- King Family Vineyards Loreley 2014, Monticello (VA): A “vin de paille” or straw wine made from dried petit manseng grapes, this drinks most like a Sauternes-style dessert wine made from a much fruitier grape than semillon. Lots of pineapple, apricot and marmalade on the nose and palate, with bright firm citrus acidity to balance, so it doesn’t seem so sweet. Can be enjoyed with crème brulee, fresh fruit, shortbread and cream in the near future or will improve with age for years if well-cellared.
- Dr. Frank Late Harvest Riesling Finger Lakes 2013 12% alcohol, 28% sugar at harvest. Nose: layered apple and apricot aromas. Palate: Wow-juicy, rich, layered peach/apricot. Rich but still elegant.
- Stinson Vineyards Petit Manseng 2013, Monticello (VA): the 2012 version won Best Sweet Wine in the Monticello Cup last year and this is just as good. The nose is complex, Sauternes-like with honey, butterscotch and orange marmalade. On the palate, zesty citrus seems almost dry (3% residual sugar, 13% alc.) with flavors of tangerine, peach and pineapple; excellent fruit/acid balance.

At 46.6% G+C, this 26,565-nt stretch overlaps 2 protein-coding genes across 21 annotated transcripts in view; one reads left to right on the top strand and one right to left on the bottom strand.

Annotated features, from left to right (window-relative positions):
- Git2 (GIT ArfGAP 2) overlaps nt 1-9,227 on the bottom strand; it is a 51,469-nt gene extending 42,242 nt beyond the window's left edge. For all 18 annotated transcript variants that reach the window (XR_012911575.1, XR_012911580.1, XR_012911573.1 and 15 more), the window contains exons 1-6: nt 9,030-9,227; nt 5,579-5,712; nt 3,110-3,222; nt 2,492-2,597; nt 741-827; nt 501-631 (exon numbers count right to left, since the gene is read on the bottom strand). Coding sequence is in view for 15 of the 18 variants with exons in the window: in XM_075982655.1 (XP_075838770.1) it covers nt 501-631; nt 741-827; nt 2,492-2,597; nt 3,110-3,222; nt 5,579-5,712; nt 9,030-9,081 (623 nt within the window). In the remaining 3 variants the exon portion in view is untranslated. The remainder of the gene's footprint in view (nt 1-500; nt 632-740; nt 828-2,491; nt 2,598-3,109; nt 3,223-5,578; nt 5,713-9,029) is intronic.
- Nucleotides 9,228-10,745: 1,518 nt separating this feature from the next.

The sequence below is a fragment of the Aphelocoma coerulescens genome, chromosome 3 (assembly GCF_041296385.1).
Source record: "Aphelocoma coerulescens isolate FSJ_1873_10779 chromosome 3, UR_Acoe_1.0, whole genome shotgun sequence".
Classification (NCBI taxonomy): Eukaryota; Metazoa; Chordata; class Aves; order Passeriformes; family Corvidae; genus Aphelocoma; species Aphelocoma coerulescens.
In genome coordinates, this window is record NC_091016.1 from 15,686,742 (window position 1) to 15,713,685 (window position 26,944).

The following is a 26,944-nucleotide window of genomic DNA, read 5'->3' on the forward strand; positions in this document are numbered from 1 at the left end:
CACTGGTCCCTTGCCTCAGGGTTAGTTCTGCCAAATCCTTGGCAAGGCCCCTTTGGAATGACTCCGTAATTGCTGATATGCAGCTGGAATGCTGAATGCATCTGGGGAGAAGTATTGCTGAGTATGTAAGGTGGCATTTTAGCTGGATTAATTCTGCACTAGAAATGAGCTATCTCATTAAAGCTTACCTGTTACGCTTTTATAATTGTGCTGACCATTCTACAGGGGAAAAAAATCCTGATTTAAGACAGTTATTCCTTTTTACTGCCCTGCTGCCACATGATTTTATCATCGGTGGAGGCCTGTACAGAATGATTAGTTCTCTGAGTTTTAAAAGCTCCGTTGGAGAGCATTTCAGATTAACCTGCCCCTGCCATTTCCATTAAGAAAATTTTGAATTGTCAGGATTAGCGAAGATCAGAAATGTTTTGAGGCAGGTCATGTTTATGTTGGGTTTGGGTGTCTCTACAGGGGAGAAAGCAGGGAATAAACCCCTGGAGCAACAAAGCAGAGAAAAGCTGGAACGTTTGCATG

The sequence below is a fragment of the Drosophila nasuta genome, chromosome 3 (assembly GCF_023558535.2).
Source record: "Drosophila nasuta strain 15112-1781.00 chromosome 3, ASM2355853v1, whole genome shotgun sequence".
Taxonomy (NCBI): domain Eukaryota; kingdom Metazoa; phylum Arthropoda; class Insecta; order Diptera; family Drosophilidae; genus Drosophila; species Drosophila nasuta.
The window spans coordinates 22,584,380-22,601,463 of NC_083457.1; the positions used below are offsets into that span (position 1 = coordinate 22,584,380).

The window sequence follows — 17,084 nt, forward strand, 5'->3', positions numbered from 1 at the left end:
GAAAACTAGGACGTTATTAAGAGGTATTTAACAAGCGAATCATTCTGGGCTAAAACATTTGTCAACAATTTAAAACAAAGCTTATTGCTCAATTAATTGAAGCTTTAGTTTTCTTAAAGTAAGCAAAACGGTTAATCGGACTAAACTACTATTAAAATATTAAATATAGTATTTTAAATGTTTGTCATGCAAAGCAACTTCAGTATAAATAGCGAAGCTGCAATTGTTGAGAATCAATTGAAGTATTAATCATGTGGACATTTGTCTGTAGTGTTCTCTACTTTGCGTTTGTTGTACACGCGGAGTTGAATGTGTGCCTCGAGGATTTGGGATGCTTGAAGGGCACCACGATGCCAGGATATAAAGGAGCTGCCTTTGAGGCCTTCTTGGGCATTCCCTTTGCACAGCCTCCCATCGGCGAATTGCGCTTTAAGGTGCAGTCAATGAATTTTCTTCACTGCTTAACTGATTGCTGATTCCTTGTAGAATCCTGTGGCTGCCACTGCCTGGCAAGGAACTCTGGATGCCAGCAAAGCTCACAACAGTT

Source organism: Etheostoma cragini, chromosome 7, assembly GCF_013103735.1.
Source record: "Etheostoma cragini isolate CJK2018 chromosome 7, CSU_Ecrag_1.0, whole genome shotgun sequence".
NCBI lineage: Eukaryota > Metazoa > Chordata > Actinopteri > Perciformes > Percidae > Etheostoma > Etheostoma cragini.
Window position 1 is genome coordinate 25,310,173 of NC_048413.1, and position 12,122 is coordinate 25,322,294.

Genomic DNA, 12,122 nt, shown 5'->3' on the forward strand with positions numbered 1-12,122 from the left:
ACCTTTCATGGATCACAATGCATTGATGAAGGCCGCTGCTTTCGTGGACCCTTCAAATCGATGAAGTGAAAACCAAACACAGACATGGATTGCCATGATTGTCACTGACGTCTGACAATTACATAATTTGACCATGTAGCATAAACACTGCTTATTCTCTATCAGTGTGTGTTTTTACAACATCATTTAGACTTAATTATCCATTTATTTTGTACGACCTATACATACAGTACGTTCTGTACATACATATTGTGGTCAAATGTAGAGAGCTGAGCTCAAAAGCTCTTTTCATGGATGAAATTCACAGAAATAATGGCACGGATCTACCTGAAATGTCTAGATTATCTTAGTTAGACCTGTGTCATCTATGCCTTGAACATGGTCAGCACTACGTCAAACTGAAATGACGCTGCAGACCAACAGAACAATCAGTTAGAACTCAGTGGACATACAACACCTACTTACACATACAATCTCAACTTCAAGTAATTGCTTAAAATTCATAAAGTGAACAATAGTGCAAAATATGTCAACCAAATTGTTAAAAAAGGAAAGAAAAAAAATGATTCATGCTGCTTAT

- Linden Vineyards Late Harvest Petit Manseng 2011 (half bottle): Nose of brilliant pineapple. Palate: big pineapple but nice smooth creamy lees and a smoky flinty finish. A real Virginia classic interpretation of European dessert wine. Aspiring sommeliers and locavores should be all over this (12.9% residual sugar, 12.6% alc.)
If you’re still with me, congratulations! Here are the gold and silver medal winners from the Drink Outside the Grape competition that was held in August of this year. These medalists are from Maryland and Virginia:
Name Product Medal
|Montdomaine (Monticello, VA)||pear brandy – dry 80 proof||Gold|
|Charm City Meadworks (MD)
(Tie – Best Mead)
(Tie – Best Mead)
|Bold Rock Hard Cider||Virginia Apple||Silver|
|Castle Hill Cider, LLC||Terrestrial||Silver|
|Castle Hill Cider, LLC||Serendipity||Silver|
|Port of Leonardtown Winery (MD)||MacIntosh Run apple wine||Silver|